6. As a mathematician, I cannot have favorite numbers for fear that all the other numbers will feel neglected and turn feral on me.

  7. I just love 7. It’s the only number I know that can only be divided by itself and 1. Err and uh 7. And 5. And thinking about it 11 as well and er 3. Possibly 2 can as well as 9. Hang on, no, 9 divides by 3. So, other than 2,3,5 and 11, only 7 counts. Err and 13…. What exactly did the Romans do for us?

  8. 10288065751. It’s an eleven-digit prime, which is fun in its own right, but more importantly, it’s 123456789012 / 12, and thus one of the largest prime numbers one is likely to discover while bored in class with an HP-32.

  9. 63265777. When we were in junior high school, and learning about factoring, a friend cobbled up a 12-digit number (all the calculators could handle) for us to factor. We borrowed a prime number table that went up to 1000 from the teacher, and still nothing. Turned out one factor was the above, and the other was 1613. I typed that number into calculator keyboards often enough that I’ll never forget 102047698301. I can’t learn phone numbers any more, but I do remember that.

  10. 3139971973786634711391448651577269485891759419122938744591877656925789747974914319422889611373939731 is a 100-digit prime, and it’s prime whether it’s listed forward or backward. Further, if it’s arranged in a ten by ten matrix, through and through – reversible primes.

    … each row, column, and diagonal is itself a reversible prime.

    Discovered by Jens Kruse Andersen.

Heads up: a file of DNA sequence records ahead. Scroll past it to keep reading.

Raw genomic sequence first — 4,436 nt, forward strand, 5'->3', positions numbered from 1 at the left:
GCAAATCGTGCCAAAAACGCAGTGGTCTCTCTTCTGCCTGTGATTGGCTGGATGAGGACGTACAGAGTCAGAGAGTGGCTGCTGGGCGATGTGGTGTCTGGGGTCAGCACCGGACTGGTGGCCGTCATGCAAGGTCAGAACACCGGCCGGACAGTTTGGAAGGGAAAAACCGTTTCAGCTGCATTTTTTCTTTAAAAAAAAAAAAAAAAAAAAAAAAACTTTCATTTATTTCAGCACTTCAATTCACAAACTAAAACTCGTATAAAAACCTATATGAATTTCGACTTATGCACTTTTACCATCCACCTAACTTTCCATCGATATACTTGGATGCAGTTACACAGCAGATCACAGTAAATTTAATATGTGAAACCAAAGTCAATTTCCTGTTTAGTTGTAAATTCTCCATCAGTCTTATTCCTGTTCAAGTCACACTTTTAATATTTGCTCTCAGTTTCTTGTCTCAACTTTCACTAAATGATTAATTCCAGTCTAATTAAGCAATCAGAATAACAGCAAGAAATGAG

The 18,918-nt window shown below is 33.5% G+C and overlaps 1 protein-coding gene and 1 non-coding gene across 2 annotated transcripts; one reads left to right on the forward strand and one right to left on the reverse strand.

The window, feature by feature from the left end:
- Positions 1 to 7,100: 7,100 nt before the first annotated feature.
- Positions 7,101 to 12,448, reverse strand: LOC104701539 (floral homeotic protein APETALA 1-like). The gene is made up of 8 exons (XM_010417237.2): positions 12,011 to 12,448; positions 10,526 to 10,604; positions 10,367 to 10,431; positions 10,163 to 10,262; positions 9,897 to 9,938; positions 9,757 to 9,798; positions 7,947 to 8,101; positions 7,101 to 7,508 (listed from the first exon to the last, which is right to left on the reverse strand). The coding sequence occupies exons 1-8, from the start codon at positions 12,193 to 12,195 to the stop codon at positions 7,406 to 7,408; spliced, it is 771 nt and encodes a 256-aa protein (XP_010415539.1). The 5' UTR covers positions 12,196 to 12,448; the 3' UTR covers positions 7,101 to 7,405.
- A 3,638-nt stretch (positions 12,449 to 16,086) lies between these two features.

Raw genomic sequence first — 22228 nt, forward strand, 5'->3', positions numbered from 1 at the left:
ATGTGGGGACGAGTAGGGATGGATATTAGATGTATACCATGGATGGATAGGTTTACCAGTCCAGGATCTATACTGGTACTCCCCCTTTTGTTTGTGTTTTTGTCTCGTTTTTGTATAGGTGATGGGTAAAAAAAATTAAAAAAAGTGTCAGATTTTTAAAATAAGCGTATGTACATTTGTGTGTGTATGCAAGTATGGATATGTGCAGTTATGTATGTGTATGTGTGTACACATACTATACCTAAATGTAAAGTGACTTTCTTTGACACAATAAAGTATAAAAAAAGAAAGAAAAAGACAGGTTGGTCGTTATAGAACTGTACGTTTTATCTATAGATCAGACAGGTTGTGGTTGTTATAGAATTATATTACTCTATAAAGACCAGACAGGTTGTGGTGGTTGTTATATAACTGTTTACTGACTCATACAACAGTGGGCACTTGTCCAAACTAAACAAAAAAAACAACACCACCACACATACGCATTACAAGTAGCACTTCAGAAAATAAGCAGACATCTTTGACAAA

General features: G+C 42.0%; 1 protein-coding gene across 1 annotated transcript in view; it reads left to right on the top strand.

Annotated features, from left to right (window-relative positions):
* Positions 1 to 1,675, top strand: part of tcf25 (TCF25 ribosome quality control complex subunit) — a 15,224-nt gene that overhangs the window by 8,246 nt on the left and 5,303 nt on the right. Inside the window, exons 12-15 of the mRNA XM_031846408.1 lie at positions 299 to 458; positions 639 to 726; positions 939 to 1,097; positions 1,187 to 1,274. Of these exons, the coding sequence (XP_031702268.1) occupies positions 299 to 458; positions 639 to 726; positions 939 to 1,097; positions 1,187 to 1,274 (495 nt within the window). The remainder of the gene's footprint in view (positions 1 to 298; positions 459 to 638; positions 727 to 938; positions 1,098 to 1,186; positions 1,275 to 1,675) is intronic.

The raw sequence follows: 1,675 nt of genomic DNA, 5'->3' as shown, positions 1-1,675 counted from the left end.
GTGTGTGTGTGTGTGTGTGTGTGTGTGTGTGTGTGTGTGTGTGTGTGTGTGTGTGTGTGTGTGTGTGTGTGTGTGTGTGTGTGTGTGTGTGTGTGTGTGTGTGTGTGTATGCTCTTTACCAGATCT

I wish I figured that out by myself, but I must give credit where credit is due. Our fellow American Pat Ballew, who teaches Mathematics to people at a US Defense Department base near Cambridge in the UK, taught me that. You can see the matrix at his blog post: here.

  11. Oops, the number was cut off, much like Physicists do with infinities, unlike we Engineers, who according to you have “9” as a fav prime number. Why so cheeky? Are you afraid of the competition? I’m putting you on notice that I’m reporting you to The Engineering Anti-Defamation League. Expect to be pelted with 45-degree and 30-60 triangles any day now. Maybe a French curve for flavor.

    Here’s the number in 2 50-digit manageable bits:


  12. 109. My youngest daughter rides horses that jump over fences and gets numbers for various shows. She rolls her eyes when I tell her a number id good because it is a perfect square, or has only single power factors, etc. She thought she could get away with 109, but “it’s Prime!”

  13. The first 38 digits of π are prime:


    I’m still amazed by the 100-digit prime (comment 20)! wow.

  14. Chalk another one up for 17.